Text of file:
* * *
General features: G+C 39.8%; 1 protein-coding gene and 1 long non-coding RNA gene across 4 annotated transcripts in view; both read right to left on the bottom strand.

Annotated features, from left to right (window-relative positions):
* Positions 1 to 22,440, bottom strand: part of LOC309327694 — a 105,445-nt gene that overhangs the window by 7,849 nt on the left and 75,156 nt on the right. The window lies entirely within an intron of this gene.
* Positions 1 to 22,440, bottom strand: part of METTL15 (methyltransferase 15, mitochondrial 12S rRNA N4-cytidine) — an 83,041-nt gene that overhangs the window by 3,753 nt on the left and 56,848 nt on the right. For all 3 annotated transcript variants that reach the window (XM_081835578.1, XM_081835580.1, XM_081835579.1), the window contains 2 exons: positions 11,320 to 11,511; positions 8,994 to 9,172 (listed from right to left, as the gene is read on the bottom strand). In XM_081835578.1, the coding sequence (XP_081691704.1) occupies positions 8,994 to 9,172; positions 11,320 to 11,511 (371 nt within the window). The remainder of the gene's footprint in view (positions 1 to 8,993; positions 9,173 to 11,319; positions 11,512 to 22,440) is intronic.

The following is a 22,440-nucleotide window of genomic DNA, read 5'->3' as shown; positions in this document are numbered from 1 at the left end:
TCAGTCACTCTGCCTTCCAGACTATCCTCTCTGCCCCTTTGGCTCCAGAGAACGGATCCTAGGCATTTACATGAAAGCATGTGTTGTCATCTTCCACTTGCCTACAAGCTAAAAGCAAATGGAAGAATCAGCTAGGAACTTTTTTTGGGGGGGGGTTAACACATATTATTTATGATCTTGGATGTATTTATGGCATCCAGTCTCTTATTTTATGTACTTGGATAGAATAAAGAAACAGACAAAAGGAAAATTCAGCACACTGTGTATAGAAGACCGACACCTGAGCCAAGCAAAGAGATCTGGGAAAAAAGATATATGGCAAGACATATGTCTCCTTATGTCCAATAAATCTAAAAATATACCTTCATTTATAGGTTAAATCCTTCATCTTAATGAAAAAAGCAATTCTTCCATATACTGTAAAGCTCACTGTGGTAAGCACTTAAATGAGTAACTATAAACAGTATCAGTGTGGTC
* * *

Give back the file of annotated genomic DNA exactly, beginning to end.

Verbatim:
General features: G+C 39.8%; 1 protein-coding gene and 1 long non-coding RNA gene across 4 annotated transcripts in view; both read right to left on the bottom strand.

Annotated features, from left to right (window-relative positions):
* Positions 1 to 22,440, bottom strand: part of LOC309327694 — a 105,445-nt gene that overhangs the window by 7,849 nt on the left and 75,156 nt on the right. The window lies entirely within an intron of this gene.
* Positions 1 to 22,440, bottom strand: part of METTL15 (methyltransferase 15, mitochondrial 12S rRNA N4-cytidine) — an 83,041-nt gene that overhangs the window by 3,753 nt on the left and 56,848 nt on the right. For all 3 annotated transcript variants that reach the window (XM_081835578.1, XM_081835580.1, XM_081835579.1), the window contains 2 exons: positions 11,320 to 11,511; positions 8,994 to 9,172 (listed from right to left, as the gene is read on the bottom strand). In XM_081835578.1, the coding sequence (XP_081691704.1) occupies positions 8,994 to 9,172; positions 11,320 to 11,511 (371 nt within the window). The remainder of the gene's footprint in view (positions 1 to 8,993; positions 9,173 to 11,319; positions 11,512 to 22,440) is intronic.

The following is a 22,440-nucleotide window of genomic DNA, read 5'->3' as shown; positions in this document are numbered from 1 at the left end:
TCAGTCACTCTGCCTTCCAGACTATCCTCTCTGCCCCTTTGGCTCCAGAGAACGGATCCTAGGCATTTACATGAAAGCATGTGTTGTCATCTTCCACTTGCCTACAAGCTAAAAGCAAATGGAAGAATCAGCTAGGAACTTTTTTTGGGGGGGGGTTAACACATATTATTTATGATCTTGGATGTATTTATGGCATCCAGTCTCTTATTTTATGTACTTGGATAGAATAAAGAAACAGACAAAAGGAAAATTCAGCACACTGTGTATAGAAGACCGACACCTGAGCCAAGCAAAGAGATCTGGGAAAAAAGATATATGGCAAGACATATGTCTCCTTATGTCCAATAAATCTAAAAATATACCTTCATTTATAGGTTAAATCCTTCATCTTAATGAAAAAAGCAATTCTTCCATATACTGTAAAGCTCACTGTGGTAAGCACTTAAATGAGTAACTATAAACAGTATCAGTGTGGTC